Are you required to provide paid time off for your employees to vote?

It’s almost Election Day in one of the biggest election years of the recent past. More so than ever, people are emotionally charged and the media is explosive about Tuesday, November 3rd, 2020. It’s been a controversial year, to say the least. While this may cause strain or stress for some, you can help alleviate that from your employees by encouraging and accommodating them to vote.

It may come as a surprise but the majority of states in the U.S. require that employees be given time off to vote and often times, that time is paid. Although Florida is not one of them, it may be wise to formulate a policy outlining your offer and expectations for their voting leave time.

Here are some suggestions that may be helpful. If you have employees outside of Florida or are curious what another state’s requirements are, we’d be happy to share.

• Do not schedule any company or departmental meetings on election day
• Work with your management team to cover absences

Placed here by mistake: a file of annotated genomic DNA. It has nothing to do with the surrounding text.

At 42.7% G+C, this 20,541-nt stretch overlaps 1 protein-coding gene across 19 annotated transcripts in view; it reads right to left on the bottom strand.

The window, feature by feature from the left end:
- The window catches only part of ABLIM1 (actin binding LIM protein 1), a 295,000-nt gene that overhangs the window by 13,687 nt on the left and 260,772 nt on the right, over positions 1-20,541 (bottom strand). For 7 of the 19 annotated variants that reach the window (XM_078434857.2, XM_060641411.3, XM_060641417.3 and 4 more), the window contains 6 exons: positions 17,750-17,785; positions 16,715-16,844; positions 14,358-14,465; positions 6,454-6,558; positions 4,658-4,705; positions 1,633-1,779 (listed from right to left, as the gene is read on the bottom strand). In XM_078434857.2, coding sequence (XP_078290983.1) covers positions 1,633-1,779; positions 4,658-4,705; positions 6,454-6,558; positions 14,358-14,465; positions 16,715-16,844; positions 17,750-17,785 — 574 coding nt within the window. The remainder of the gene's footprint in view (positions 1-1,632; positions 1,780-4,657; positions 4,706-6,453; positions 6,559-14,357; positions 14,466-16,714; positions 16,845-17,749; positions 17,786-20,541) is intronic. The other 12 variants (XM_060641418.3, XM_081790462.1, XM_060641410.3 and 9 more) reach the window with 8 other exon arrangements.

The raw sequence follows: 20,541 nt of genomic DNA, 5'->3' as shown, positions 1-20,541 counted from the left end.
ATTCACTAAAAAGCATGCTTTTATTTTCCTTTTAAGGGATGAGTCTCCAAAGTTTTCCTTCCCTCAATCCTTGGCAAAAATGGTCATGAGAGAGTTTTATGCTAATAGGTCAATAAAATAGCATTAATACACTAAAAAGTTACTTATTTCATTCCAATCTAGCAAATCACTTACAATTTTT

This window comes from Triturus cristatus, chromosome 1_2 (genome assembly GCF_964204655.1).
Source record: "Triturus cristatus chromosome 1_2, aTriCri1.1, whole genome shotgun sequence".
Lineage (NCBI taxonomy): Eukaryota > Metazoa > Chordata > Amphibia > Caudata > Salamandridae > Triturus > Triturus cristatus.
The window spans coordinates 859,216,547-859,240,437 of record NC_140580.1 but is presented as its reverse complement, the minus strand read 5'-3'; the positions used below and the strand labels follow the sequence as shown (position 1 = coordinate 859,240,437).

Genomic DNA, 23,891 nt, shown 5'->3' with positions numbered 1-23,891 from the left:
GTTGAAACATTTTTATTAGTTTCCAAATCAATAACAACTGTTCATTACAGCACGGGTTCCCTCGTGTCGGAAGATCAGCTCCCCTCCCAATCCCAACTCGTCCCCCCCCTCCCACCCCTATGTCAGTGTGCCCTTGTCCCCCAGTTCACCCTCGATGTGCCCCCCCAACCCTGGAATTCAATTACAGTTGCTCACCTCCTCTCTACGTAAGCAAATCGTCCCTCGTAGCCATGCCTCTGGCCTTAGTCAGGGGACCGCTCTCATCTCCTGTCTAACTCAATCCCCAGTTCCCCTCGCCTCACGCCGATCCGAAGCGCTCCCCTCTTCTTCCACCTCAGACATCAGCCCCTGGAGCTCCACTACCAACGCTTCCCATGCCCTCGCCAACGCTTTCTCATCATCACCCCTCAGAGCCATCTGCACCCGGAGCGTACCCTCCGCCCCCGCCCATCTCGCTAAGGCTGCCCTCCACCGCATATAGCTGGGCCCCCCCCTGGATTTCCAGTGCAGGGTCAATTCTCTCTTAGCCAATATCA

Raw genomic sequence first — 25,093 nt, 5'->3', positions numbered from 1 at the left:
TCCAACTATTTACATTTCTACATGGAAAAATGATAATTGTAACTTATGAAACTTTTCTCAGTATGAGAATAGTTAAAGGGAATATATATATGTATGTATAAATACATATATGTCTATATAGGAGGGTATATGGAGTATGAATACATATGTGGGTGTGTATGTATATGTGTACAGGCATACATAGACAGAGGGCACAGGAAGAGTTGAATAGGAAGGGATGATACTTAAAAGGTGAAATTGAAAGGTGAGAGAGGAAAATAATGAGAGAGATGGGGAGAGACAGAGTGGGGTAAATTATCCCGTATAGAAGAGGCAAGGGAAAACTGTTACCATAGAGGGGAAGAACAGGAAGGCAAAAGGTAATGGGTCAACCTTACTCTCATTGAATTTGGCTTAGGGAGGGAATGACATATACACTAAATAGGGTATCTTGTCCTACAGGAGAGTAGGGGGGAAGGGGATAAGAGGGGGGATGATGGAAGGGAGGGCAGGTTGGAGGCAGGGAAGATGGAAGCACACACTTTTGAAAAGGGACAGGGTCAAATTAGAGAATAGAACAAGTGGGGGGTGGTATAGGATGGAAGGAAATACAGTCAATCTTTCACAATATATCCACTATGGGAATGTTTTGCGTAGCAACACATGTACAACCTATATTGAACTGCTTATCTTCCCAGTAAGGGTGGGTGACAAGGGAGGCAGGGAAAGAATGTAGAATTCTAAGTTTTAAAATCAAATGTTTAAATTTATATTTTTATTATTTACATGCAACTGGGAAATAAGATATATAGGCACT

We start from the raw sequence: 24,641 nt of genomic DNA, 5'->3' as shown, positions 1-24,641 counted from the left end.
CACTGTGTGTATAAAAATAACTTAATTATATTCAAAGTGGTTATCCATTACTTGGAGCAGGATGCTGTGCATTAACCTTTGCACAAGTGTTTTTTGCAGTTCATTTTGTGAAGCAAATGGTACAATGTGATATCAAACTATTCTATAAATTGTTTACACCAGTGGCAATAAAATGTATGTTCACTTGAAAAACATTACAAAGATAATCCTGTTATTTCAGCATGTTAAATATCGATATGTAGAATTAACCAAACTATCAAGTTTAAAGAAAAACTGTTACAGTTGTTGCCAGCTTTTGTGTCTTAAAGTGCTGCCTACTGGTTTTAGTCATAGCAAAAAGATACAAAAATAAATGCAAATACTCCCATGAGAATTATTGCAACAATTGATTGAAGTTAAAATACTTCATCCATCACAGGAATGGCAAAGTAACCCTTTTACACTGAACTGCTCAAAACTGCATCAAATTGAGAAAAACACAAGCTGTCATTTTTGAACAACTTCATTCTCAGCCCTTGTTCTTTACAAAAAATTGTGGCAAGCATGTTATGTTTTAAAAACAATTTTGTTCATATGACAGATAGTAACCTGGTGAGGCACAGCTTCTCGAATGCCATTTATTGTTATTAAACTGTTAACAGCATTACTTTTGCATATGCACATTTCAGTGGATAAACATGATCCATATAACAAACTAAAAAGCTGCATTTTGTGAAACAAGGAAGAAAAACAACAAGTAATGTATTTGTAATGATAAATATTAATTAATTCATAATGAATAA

• Provide a set amount of paid time off (even if not required in your state and even if it’s just one hour)
• Trust your employees and anticipate long lines, it could take longer than you think
• Be flexible and prepared for last minute voting leave requests

Given the current pandemic situation, it’s more important than ever to BE FLEXIBLE. Schedules may not be what they were before and some staff members may still be working from home or juggling children.

The more supportive you are as they try to fulfil their civic duty on top of an already full plate, the more they will see and appreciate the value in being a part of your team and work family. Be sure to communicate this plan with your team so they know their voice matters and you want it to be heard.